Roswell may be the nation’s best-known UFO capital — but you can make a good argument that the Seattle area served the true birthplace of the Men in Black and helped inspire shows including  “The X-Files,” “Project Blue Book” and yes, “Men in Black.”

Steve Edmiston — a lawyer, film writer and producer who’s one of the organizers of the Men in Black Birthday Bash — can make an especially good argument.

“It’s like almost the original X-File, if you think about it,” he says in the latest episode of the Fiction Science podcast.

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Fiction Science Club

Get a reality check on supersized quantum mania

Ant-Man may be getting small in Marvel’s latest superhero movie — but in the real world, quantum is getting big.

Quantum information science is one of the top tech priorities for the White House, right up there with artificial intelligence. Microsoft, Google, Amazon, IBM and other tech heavyweights are closing in on the development of honest-to-goodness quantum processors. A company called IonQ has a billion-dollar plan to build quantum computers in the Pacific Northwest. The market for quantum computing is projected to hit $125 billion by 2030.

So you might think “Ant-Man and the Wasp: Quantumania” will be going all-out to feature real-life advances in quantum physics.

If that’s what you’re expecting from the movie, think again. “There’s no connection to real physics, or our understanding of reality,” says Chris Ferrie, a quantum physicist at the University of Technology Sydney and the UTS Center for Quantum Software and Information.

Ferrie should know, and not just because he has a Ph.D.: His latest book, titled “Quantum Bullsh*t,” colorfully catalogs all the ways in which popular depictions of quantum physics go wrong. In the latest episode of the Fiction Science podcast, Ferrie explains why those depictions tend to focus on the B.S. rather than the theory’s brilliance.

“The reality .. that quantum physics is a tool for engineers to make predictions about their experiments … is really boring,” he says.

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Fiction Science Club

Avatars return to the movies ⁠— and find a real-life foothold

Thirteen years after the original “Avatar” movie came out, the idea of human minds inhabiting alien bodies is returning for an amped-up sequel ⁠— and since 2009, real-life efforts to create robotic avatars have advanced at least as much as computer-aided filmmaking has.

Oscar-winning director James Cameron’s “Avatar: The Way of Water” returns to Pandora, a far-off exomoon where the peaceful, blue-skinned Na’vi people are menaced by human invaders who are capable of getting into their skin. The film is a visual mind-blower, combining elements of underwater documentaries, video games and the movie that earned Cameron his Oscar: “Titanic.”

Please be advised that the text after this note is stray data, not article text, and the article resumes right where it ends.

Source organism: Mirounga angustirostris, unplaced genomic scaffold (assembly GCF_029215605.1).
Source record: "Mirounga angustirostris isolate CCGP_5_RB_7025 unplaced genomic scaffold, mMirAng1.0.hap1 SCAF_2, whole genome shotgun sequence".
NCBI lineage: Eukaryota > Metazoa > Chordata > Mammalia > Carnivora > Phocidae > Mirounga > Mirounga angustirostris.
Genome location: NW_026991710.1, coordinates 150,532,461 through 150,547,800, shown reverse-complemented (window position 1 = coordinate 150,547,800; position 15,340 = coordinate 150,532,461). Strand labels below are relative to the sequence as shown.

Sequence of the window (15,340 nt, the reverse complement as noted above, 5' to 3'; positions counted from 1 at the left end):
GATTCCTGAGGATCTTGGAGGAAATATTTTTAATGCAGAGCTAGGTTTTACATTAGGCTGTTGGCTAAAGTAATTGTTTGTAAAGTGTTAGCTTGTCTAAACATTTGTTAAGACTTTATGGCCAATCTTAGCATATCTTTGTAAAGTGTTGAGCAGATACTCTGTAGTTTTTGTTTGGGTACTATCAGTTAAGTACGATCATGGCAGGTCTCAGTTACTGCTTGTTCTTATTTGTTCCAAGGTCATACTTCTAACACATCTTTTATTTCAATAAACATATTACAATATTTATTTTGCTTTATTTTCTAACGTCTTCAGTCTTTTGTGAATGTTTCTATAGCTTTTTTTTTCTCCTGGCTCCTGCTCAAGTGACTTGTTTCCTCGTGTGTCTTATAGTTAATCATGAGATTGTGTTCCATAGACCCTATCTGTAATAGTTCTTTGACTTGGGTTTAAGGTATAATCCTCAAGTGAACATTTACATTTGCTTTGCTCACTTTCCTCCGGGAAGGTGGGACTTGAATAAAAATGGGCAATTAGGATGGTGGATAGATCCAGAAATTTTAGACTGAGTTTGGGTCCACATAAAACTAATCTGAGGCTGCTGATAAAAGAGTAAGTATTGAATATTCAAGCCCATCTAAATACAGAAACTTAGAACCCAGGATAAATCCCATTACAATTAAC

The idea of a human taking charge of an alien body via virtual reality is pure science fiction — but if you replace the fictional Na’vi with a robot, you get the premise for the ANA Avatar XPRIZE, which gave out its top awards at the $10 million competition’s finals in November.

In the latest episode of the Fiction Science podcast, we focus on the parallels between the science-fiction vision embodied in the Avatar movies and the future-tech vision that roboticists are pursuing through the Avatar XPRIZE and other efforts. Someday, robotic avatars could well transform space exploration as well as life back here on Earth.

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GeekWire

Orbital Reef space station wins role in sci-fi movie

The commercial space station that Jeff Bezos’ Blue Origin space venture has a hand in building, known as Orbital Reef. will be getting some Hollywood-level product placement years before it’s due to go into operation.

Blue Origin and the other partners in the Orbital Reef project today announced a cross-promotional deal with Centerboro Productions to portray the space outpost in an upcoming sci-fi movie titled “Helios.” The announcement was timed to coincide with this week’s International Astronautical Congress in Paris.

The movie is set in 2030, which is around the time Orbital Reef could become a reality — assuming that the funding from NASA and from commercial partners continues to flow.

“The film will tell the story of a spaceship, the Helios, and its crew during their urgent mission to the International Space Station,” a plot synopsis reads. “When a massive solar flare hits the station, it is up to astronomer and former NASA astronaut Jess Denver and Air Force Colonel Sam Adler to team up and save humanity.”

Orbital Reef is to be featured as a next-generation space station that serves as a critical resource for the Helios crew.

“We teamed up with Blue Origin to give moviegoers a thrilling but realistic depiction of the future of living and working in space and a coordinated response to a space weather emergency,” Patricia A. Beninati, who’s one of the film’s producers and writers as well as the president of Centerboro Productions, said in a news release.